I'm playing with S35VN now and it polishes more easily than S30V (though S30V takes a nice polish as well), and is supposed to be even tougher.
 
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Jul 23, 2009
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I have heard possibly very complaint ever about S30v at some point or other and I still absolutely LOVE it. I will conceed that it's a bitch and a half to polish, but I prefer satin or stonewashed finishes on my knives so it hasn't been a problem for me. The compliants about a high amount of blade chipping I personally have found to be unwarranted when the blade is properly heat treated (although I have seen a bit, it was not enoughto convince me that the steel was more prone to chipping than most others of it's general characterictics). I consider sharpening it to be an investment of my time beacause while it is tougher to sharpen, it holds an edge better than most steels I have used. 154cm is definitely a good steel, but IMHO it doesn't hold a candle to S30v.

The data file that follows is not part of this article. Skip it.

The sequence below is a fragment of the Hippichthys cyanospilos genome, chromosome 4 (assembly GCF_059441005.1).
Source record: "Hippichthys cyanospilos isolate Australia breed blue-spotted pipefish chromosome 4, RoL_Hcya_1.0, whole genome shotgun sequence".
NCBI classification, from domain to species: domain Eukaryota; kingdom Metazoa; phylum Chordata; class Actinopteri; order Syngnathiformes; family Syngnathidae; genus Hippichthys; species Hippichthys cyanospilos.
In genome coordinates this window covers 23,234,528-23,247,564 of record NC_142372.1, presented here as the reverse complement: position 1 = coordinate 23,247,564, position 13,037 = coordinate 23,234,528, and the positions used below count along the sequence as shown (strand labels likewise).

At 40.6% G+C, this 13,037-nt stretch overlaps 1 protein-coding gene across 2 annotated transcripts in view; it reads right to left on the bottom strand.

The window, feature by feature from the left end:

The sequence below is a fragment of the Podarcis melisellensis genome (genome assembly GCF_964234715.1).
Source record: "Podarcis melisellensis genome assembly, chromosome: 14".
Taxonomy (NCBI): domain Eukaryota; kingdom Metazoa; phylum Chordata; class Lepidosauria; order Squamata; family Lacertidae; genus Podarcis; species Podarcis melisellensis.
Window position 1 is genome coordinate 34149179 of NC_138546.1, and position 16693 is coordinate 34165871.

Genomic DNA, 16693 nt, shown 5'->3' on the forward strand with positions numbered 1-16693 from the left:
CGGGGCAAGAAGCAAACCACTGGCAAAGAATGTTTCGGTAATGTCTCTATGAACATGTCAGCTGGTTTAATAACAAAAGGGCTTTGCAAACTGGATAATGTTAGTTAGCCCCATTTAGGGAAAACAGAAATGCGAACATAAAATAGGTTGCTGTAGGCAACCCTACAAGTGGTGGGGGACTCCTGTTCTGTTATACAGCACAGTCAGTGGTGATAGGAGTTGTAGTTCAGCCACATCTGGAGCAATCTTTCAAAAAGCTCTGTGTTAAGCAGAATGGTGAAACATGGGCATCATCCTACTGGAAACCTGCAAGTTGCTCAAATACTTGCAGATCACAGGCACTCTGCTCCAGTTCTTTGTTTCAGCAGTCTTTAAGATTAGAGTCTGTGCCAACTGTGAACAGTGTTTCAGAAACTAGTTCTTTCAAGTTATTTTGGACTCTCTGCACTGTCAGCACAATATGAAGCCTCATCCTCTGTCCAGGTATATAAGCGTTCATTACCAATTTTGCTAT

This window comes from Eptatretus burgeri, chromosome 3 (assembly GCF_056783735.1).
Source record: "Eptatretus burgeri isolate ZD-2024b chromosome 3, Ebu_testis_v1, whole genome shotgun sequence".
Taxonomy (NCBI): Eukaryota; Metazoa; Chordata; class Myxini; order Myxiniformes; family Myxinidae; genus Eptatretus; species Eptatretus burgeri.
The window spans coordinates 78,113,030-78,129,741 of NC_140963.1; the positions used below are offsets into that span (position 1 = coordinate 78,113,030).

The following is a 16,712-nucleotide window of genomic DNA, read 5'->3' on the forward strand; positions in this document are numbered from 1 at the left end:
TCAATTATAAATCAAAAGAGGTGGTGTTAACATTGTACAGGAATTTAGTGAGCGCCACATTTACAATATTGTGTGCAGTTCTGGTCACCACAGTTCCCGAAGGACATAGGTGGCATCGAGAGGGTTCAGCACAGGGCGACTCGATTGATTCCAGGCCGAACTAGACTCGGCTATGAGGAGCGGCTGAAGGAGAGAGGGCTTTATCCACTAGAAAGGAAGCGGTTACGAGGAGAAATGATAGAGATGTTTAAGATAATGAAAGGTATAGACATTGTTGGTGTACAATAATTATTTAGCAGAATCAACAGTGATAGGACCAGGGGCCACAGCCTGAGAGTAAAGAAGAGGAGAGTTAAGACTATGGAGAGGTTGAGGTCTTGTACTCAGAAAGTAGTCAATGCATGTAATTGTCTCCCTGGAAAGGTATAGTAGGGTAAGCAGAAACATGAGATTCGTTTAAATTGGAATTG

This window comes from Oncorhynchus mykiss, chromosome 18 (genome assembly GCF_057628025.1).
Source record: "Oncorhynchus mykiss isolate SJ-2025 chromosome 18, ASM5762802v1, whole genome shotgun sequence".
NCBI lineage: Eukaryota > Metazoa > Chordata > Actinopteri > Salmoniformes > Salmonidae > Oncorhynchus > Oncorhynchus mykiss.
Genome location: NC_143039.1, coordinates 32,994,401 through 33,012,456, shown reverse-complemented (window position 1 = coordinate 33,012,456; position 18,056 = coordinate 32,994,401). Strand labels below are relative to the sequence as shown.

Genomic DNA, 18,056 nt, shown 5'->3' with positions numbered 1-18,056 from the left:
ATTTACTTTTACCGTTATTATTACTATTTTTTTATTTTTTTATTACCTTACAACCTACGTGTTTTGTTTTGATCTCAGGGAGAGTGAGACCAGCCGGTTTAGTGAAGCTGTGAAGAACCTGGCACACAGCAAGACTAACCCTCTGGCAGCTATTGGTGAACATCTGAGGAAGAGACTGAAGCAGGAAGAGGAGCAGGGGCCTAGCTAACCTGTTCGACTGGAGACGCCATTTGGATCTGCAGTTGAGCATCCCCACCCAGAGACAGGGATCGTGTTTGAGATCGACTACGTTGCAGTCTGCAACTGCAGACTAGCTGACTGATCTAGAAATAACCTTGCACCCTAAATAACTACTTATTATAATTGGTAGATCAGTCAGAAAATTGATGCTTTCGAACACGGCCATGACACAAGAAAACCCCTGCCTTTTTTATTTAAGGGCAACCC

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The compliants about a high amount of blade chipping I personally have found to be unwarranted when the blade is properly heat treated (although I have seen a bit, it was not enoughto convince me that the steel was more prone to chipping than most others of it's general characterictics). I consider sharpening it to be an investment of my time beacause while it is tougher to sharpen, it holds an edge better than most steels I have used. 154cm is definitely a good steel, but IMHO it doesn't hold a candle to S30v.

I agree, S30V is noticeably superior to 154CM, and less likely to chip if you hit a staple while cutting cardboard or something of that nature. The chippy S30V have been sent to Crucible and their investigation showed that all of them contained untempered marsenite. Apparently some heat treaters were single-tempering it, which worked for other steels but not S30V. It's not difficult to heat treat, it just needs to be tempered properly (500F for max toughness or 975F for max hardness).